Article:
- The WTO is reasserting its role as a driver of trade: After the stalemate of the Doha Development Agenda, many observers doubted the ability of the WTO to bring complex trade negotiators with many diverging interests and veto players to a successful conclusion. Instead, many countries began to prefer negotiating their own regional trade agreements. With the TFA, the WTO has showed that multilateral solutions are possible. While one might argue that it has been picking low-hanging fruit, by focussing on a less controversial topic, it has been effective in concluding negotiations in an area where low hanging fruit yields a lot of benefit. One reason, why it was possible to overcome the difficulties in the negotiations on the TFA is the approach to dealing with the concerns of the developing economies. While without doubt developing economies are likely to gain most from trade facilitation, this is also an area that is particularly costly for them, both in financial terms, as well as, technical expertise in order to comply with the regulations. Therefore, the Trade Facilitation Agreement Facility (TFAF) was set up, to help developing countries in the implementation of this agreement. Through this facility, the WTO secretariat will provide technical assistance and engage in capacity building. In addition, special and differentiated (S&D) implementation of the TFA was agreed: While developed countries are required to apply it from the date it takes effect, developing countries and LDCs are only required to implement certain measures of the TFA for which they have declared themselves ready. While they will eventually be required to implement the remaining measures as well, they have a transition period for these. The measures in the TFA are broken into three tiers which will need to be successively implemented. This grants developing countries and LDCs the possibility to implement this agreement at their own speed and with respect to their administrative capacities. Such a tiered implementation scheme, combined with assistance and capacity building could be a strategy to overcome the imbalance in technical expertise and resources which has been problematic in the past.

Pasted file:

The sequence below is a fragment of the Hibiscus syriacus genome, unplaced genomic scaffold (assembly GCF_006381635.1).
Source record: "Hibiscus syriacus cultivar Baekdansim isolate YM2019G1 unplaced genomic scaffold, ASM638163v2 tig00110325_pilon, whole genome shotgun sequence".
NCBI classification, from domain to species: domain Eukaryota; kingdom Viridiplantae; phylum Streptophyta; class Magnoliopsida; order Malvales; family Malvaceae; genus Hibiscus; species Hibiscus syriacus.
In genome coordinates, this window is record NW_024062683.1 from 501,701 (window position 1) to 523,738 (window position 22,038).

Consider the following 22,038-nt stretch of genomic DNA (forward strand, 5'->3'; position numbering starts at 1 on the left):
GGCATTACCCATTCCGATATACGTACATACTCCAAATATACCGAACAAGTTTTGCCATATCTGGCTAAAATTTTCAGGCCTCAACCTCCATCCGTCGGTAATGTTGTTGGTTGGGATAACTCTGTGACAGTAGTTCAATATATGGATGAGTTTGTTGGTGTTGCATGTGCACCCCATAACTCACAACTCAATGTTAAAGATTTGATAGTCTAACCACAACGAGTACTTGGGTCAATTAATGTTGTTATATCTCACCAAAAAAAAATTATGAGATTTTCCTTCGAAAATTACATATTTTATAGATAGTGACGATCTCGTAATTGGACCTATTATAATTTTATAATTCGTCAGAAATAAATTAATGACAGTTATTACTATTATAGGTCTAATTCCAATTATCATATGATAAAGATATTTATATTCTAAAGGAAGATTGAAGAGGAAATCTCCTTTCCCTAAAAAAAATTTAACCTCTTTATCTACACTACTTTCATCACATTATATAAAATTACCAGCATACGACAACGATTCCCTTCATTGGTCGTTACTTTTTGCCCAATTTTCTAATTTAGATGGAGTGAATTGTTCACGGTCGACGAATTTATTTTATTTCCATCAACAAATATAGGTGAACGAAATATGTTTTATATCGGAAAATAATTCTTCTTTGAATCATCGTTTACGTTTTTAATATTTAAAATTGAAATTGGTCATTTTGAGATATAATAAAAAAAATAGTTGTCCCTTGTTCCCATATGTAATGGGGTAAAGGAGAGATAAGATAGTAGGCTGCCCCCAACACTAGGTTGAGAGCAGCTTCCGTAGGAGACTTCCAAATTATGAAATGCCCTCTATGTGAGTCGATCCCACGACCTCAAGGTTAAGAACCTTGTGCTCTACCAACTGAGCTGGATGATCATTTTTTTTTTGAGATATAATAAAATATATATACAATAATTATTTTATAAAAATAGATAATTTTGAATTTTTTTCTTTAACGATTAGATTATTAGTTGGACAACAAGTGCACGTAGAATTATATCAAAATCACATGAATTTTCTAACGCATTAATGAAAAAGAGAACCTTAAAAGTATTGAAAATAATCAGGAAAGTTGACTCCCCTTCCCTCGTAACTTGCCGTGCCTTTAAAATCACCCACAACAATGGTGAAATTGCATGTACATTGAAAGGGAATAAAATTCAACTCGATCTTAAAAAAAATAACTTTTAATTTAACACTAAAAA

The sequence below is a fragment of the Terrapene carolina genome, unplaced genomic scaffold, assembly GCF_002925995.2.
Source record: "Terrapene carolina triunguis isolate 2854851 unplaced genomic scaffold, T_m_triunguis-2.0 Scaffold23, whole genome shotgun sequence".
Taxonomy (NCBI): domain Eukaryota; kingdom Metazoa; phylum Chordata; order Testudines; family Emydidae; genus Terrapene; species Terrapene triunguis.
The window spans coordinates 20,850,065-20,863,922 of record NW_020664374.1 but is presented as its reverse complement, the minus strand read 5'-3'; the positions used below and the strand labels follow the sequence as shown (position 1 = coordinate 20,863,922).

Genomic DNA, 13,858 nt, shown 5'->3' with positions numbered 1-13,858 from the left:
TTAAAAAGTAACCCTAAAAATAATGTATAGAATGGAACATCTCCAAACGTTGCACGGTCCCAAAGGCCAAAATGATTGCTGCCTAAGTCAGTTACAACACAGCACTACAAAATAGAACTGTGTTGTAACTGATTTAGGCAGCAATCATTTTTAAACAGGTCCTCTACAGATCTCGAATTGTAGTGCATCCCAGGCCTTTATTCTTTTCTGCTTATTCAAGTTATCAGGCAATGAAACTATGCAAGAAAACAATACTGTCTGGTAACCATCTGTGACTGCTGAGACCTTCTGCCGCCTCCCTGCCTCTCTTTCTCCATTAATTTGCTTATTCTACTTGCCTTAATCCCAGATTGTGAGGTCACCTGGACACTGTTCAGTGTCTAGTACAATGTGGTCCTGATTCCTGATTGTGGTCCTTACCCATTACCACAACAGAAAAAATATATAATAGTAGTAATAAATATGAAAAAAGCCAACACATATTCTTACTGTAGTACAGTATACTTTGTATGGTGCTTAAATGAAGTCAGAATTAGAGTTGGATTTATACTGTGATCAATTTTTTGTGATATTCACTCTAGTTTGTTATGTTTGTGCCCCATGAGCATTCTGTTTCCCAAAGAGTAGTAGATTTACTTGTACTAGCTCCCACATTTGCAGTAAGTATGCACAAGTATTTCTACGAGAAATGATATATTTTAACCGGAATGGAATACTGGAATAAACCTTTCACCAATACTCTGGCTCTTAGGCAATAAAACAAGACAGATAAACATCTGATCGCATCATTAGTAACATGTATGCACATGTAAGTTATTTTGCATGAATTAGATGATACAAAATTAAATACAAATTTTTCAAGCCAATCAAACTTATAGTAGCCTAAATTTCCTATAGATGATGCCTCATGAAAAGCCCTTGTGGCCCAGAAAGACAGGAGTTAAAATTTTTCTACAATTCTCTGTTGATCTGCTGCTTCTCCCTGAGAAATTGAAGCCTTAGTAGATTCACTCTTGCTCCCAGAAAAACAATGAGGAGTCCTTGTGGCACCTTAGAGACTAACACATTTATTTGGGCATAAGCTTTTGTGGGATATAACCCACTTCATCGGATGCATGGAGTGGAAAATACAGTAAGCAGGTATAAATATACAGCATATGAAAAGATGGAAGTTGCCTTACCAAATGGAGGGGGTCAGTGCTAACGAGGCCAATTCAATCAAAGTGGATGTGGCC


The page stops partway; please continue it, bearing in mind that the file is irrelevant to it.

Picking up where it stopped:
- Finally, the TFA enters into force at a crucial time. As the graph below shows, world trade has been mostly stagnant since the financial crisis. Especially over the last years, the WTO complained about a rise in protectionist provisions. Dealing with an important source of costs to trade will contribute to reviving international trade. This is an important sign at a time, when trade is increasingly under pressure.
 The full report is available here: https://www.wto.org/english/res_e/booksp_e/world_trade_report15_e.pdf
 This figure is based on a CEPR study, http://trade.ec.europa.eu/doclib/docs/2013/september/tradoc_151787.pdf
 According to a joint study by the European Commission and the Government of Canada: http://trade.ec.europa.eu/doclib/docs/2008/october/tradoc_141032.pdf